Continuous testing for Coq projects

July 25, 2019

Testing that a Coq project works with different Coq versions may be time consuming. This is necessary to deliver with confidence new project releases. Travis CI is a service to run tests on GitHub projects and is free for open-source code. We show a setup to run automated testing with Travis CI using pre-compiled Coq instances and opam. Thanks to that setup, we can automatically and quickly check new pull-requests and commits.

This configuration is directly inspired by the CI setup documentation written by Erik Martin-Dorel.

Travis CI report on a pull-request

Travis CI report on a pull-request

Setting up Travis CI

To show the setup Travis CI, we take the example of the project. We need to create two files at the root of the project:

  • coq-io-system.opam to describe the dependencies;
  • .travis.yml to configure and activate Travis CI.

Describing the dependencies

We create an opam file coq-io-system.opam with the following content:

version: "dev"

opam-version: "2.0"
maintainer: ""
homepage: ""
dev-repo: "git+"
bug-reports: ""
authors: ["Guillaume Claret"]
license: "MIT"
build: [
  [make "-j%{jobs}%"]
install: [
  [make "install"]
depends: [
  "coq" {>= "8.5"}
  "coq-list-string" {>= "2.0.0"}
  "coq-io" {>= "4.0.0"}
  "coq-io-system-ocaml" {>= "2.3.0"}
tags: [
synopsis: "System effects for Coq"

This file describes the dependencies of the project. It can list any other opam packages published on the OCaml repository or the Coq repository. We also give the build and install commands. To check that this file is correct:

# linting to check for typos
opam lint coq-io-system.opam
# adding the Coq repository if not already done
opam repo add coq-released
# installing the package
opam pin add coq-io-system . --kind=path -y

Later on, you may want to publish your package in opam. You can just take this file content and create a pull-request on the Coq repository. Since this opam file is used for continuous testing, you can be pretty confident that your package is correct.

Configuring Travis CI

We add a Travis CI file .travis.yml with the following content:

dist: bionic
language: generic

  - docker

  - PACKAGE_NAME="coq-io-system"
  - COQ_IMAGE="coqorg/coq:8.4"
  - COQ_IMAGE="coqorg/coq:8.5" SHOULD_SUPPORT="true"
  - COQ_IMAGE="coqorg/coq:8.6" SHOULD_SUPPORT="true"
  - COQ_IMAGE="coqorg/coq:8.7" SHOULD_SUPPORT="true"
  - COQ_IMAGE="coqorg/coq:8.8" SHOULD_SUPPORT="true"
  - COQ_IMAGE="coqorg/coq:8.9" SHOULD_SUPPORT="true"

install: |
  # Prepare the COQ container
  docker pull ${COQ_IMAGE}
  docker run -d -i --init --name=COQ -v ${TRAVIS_BUILD_DIR}:/home/project -w /home/project ${COQ_IMAGE}
  docker exec COQ /bin/bash --login -c "
    # This bash script is double-quoted to interpolate Travis CI env vars:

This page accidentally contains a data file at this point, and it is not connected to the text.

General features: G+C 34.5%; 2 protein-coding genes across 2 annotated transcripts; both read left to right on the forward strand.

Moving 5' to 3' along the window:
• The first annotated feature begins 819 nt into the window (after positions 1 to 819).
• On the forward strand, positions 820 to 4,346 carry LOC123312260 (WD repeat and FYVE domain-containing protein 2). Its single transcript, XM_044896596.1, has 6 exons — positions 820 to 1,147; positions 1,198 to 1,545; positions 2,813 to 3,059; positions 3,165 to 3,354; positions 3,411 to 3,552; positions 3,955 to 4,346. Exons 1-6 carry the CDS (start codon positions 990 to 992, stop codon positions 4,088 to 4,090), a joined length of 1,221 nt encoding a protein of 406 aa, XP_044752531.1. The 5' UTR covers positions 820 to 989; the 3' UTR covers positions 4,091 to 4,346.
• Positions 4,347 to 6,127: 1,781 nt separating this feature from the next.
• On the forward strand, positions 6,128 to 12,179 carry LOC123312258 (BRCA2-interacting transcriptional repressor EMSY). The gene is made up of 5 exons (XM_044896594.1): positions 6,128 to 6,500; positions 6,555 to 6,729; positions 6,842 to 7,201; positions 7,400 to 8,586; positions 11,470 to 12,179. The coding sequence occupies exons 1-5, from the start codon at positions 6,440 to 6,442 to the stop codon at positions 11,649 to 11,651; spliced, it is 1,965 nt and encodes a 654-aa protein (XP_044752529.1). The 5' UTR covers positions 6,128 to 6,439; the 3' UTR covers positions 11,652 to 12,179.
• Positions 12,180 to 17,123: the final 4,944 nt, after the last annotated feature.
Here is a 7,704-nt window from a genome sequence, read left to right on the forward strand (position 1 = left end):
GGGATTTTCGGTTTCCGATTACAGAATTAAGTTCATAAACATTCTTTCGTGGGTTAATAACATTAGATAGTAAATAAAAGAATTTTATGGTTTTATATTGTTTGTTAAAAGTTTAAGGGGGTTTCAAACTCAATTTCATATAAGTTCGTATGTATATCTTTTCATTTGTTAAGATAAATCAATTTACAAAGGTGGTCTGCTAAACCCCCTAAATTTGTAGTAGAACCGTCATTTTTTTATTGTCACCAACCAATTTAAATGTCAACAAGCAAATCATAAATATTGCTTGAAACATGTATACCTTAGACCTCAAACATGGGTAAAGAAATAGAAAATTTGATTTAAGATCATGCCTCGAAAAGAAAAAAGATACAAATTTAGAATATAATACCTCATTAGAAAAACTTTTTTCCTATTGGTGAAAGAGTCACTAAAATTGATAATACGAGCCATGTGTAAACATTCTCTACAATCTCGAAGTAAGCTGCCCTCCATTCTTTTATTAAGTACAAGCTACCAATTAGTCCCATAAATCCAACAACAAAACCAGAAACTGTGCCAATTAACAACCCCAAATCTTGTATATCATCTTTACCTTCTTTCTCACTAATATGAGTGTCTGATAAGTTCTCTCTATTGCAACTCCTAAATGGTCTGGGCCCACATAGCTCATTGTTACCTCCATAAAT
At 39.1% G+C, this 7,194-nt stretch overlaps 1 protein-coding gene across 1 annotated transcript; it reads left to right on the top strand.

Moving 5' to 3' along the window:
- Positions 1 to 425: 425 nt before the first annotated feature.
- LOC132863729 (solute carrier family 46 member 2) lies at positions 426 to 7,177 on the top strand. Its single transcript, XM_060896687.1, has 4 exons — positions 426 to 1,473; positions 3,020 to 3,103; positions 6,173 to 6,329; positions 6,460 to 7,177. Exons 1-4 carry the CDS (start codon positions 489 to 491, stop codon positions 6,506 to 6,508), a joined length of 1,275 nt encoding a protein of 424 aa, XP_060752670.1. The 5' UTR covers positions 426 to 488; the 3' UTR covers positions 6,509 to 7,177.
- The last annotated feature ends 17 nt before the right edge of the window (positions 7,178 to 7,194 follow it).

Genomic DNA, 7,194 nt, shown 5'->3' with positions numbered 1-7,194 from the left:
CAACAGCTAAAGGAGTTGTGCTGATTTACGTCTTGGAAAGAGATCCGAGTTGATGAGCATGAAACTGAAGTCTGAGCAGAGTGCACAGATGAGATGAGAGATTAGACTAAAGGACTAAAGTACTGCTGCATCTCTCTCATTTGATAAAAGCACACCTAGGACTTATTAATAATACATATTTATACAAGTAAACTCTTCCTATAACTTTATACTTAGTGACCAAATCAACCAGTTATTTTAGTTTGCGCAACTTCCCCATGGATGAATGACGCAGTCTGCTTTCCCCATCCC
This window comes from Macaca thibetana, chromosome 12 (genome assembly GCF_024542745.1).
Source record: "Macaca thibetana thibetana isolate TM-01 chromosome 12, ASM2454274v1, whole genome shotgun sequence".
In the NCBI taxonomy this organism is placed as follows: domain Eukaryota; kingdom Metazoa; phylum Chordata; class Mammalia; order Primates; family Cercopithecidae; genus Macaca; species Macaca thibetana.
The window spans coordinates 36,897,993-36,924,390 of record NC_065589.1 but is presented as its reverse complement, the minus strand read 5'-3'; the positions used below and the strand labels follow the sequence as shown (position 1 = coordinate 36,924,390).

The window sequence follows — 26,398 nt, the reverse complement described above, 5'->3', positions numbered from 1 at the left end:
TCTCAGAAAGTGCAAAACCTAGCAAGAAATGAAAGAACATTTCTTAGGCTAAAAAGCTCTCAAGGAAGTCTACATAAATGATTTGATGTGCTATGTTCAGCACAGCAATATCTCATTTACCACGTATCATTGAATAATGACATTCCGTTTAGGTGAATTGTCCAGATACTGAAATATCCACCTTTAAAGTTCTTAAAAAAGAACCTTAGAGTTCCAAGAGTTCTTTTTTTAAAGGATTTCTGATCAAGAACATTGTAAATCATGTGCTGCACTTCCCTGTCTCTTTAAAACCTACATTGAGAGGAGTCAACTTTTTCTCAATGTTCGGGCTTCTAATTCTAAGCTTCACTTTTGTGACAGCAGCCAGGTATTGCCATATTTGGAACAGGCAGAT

echo \"Build triggered by ${TRAVIS_EVENT_TYPE}\"
    export PS4='+ \e[33;1m(\$0 @ line \$LINENO) \$\e[0m '
    set -ex  # -e = exit on failure; -x = trace for debug
    opam update
    opam pin add ${PACKAGE_NAME} . --kind=path --no-action -y
    opam config list; opam repo list; opam pin list; opam list
    " install

- echo -e "${ANSI_YELLOW}Building...${ANSI_RESET}" && echo -en 'travis_fold:start:script\\r'
- |
  docker exec COQ /bin/bash --login -c "
    export PS4='+ \e[33;1m(\$0 @ line \$LINENO) \$\e[0m '
    set -ex
    sudo chown -R coq:coq /home/project
    # Check if the package is compatible with the current environment
    if [ "${SHOULD_SUPPORT}" = "true" ] || opam install ${PACKAGE_NAME} --show-action -y; then
      # First install the dependencies
      opam install ${PACKAGE_NAME} --deps-only -y
      opam list
      # Then install the package itself in verbose mode
      opam install ${PACKAGE_NAME} -v -y
    " script
- echo -en 'travis_fold:end:script\\r'

- docker stop COQ  # optional

This YAML file explains to Travis CI what to do to check the project. We use the coqorg/coq Docker images. These images have pre-compiled versions of Coq with opam, what is crucial to speedup the tests. For each architecture from Coq 8.4 to Coq 8.9 we:

  • check if either:
    • the platform is supposed to be supported if [ "${SHOULD_SUPPORT}" = "true" ],
    • or if opam considers the platform as compatible opam install ${PACKAGE_NAME} --show-action -y;
  • install the dependencies opam install ${PACKAGE_NAME} --deps-only -y;
  • install the project in verbose mode opam install ${PACKAGE_NAME} -v -y.

Using Travis CI

You may need to activate Travis CI for your project in the settings page of Travis CI. Then for each pull-request or commit you will see a green or red mark precising if the project passed the tests, along with detailed logs when you click on it:

Commits in a pull-request

Commits in a pull-request

Error logs

Error logs

Thanks for reading!

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